Before Israel delivered his next shot he got in a couple of zingers, first at the various members of the California Association of Racing Fairs and their attitudes regarding the establishment of satellite betting facilities within a certain sphere of influence: “Street gangs writ large,” Israel said. “It’s all about turf.” Then, forty minutes later, when the representatives of California racing associations and horsemen’s groups took their seats in what sounded like – at least on the audio webcast – Vito Corleone convening the Five Families to make the peace, Israel described the “diversity” of the industry leaders before him as “white guys with hair and white guys without hair.” You can argue about delivery, but you can’t fault the message.

An hour passed, substantive topics were discussed, and then at around the hour and 55 minute mark, in the midst of an increasingly contentious discussion of post-Hollywood stabling, the meeting’s sound system began to rebel and several speakers were attacked by ferocious feedback. Now, I don’t know how most folks feel about feedback, but I’d rather hear howling tomcats drag their claws across a blackboard while a Darrell Issa car alarm screams in the background. At 3 a.m. There’s something Clockwork Orangish about microphone feedback. Brain cells can be heard to shrivel and die. Clearly, Israel is likeminded, and after beseeching his sound technician to no avail, he let loose in close order with a “f—ing A,” a “turn off the damn sound,” and a “this is a f—ing…,” with the rest garbled beneath, yes, the feedback.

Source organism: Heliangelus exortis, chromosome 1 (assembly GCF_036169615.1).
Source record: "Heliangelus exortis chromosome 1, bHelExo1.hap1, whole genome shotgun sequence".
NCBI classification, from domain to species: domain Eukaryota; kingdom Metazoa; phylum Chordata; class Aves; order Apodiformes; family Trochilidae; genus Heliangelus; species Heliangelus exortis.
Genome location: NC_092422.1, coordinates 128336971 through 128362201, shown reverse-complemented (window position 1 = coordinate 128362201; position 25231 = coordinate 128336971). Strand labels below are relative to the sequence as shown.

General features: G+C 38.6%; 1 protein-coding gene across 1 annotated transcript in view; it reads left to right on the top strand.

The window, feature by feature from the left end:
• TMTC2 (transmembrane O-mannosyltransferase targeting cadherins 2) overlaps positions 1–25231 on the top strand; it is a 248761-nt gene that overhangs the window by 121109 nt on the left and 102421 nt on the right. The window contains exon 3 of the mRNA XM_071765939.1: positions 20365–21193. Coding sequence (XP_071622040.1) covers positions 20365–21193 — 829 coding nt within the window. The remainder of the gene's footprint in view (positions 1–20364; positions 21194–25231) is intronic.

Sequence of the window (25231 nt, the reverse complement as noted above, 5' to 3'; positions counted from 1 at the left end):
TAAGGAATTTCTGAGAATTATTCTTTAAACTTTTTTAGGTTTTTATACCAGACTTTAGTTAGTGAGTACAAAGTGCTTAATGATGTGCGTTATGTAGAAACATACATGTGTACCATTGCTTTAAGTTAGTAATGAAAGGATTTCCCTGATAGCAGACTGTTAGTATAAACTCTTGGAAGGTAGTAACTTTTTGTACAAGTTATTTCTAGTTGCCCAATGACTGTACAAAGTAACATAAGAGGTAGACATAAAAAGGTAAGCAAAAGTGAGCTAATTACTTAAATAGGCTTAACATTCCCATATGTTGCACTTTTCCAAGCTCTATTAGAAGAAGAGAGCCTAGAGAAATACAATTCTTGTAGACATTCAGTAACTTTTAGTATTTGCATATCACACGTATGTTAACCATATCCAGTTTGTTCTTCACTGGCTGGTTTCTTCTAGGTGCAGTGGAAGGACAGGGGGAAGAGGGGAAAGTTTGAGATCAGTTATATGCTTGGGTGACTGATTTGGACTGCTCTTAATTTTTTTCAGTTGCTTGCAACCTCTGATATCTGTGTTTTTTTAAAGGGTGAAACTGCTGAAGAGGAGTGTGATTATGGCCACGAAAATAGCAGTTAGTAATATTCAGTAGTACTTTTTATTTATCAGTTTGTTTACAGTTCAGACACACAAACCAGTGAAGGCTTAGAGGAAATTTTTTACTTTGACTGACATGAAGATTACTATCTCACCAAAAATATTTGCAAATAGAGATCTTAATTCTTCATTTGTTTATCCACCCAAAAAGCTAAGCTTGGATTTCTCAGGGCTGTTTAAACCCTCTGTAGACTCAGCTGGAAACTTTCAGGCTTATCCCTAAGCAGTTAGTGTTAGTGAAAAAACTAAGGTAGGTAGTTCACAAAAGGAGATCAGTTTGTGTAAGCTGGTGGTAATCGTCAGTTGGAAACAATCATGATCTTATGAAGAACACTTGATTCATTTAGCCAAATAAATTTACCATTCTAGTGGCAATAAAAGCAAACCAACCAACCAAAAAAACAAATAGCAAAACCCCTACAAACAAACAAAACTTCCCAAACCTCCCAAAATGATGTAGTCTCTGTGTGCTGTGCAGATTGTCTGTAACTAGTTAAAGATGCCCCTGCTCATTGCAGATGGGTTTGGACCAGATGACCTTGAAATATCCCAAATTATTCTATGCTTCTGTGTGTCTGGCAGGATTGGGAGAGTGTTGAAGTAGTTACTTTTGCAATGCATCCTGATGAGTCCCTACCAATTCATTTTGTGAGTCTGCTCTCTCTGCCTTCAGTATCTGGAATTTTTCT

The sound was then cut for 17 seconds -- lord knows what Israel might have squeezed into that window – then restored without serious snags for the remainder of the meeting.

At the two hour and 16-minute mark Israel reacted to the idea that half-empty horse vans were shuttling horses from off-site facilities to their racing engagements with a “makes no [g.d.] sense financially.” Okay, that one he could have said nicer.

After three hours and 14 minutes the kettle finally boiled. At issue was the idea of postponing a vote on the proposed 2014/2015 racing calendars to give the involved parties another month discuss further where racehorses would actually be stabled during the 2014 season. Israel would hear none of it. The calendar would be voted up or down at the meeting. “Everybody wants to hand in their homework late,” he said. “I think that’s bulls—t. We scheduled this meeting to get this done and we’re gonna g-d-mn get it done.”

For the next seven minutes or so some of Israel’s fellow commissioners seemed intent on provoking the chairman. This is their duty and absolute right. And, well, he started it, so nyah nyah. The big guy, now thrashing like Gulliver bound, suddenly blurted, “Lemme f—in’ finish. Don’t start pissin’ me off.”

That one might have been the breaking point for the language police. But there was still miles to go and opportunities for offense. Somehow, for the next hour and a quarter, Emily Post prevailed until, in the tangled understanding by some of the commissioners regarding exactly what was being voted upon, with what language attached, Israel whispered sort of sad, sotto voce “f—in’…,” too weary by that time to even include the “A.”

In “Apocalypse Now,” its dialogue written by Francis Coppola and novelist/Vietnam vet Michael Herr, the Col. Kurtz character is seen reciting angrily into a tape recorder, “We train young men to drop fire on people. But their commanders won't allow them to write ‘f—k’ on their airplanes because it's obscene!”

California racing faces an obscene amount of challenges. Some of them have been self-inflicted, others imposed by outsiders whose interests went contrary to the health of the local industry. As a result, passions for the solutions are justifiably high, along with pressure to deliver. At the end of the CHRB meeting there was a 2014 racing calendar approved and all but one week of a 2015 calendar, with promises made by the relevent parties to hash out a stabling plan that could be lived with, at least for awhile. Getting to this point was a long time coming, and no matter how anyone came across or got it done, it was really f—ing brilliant.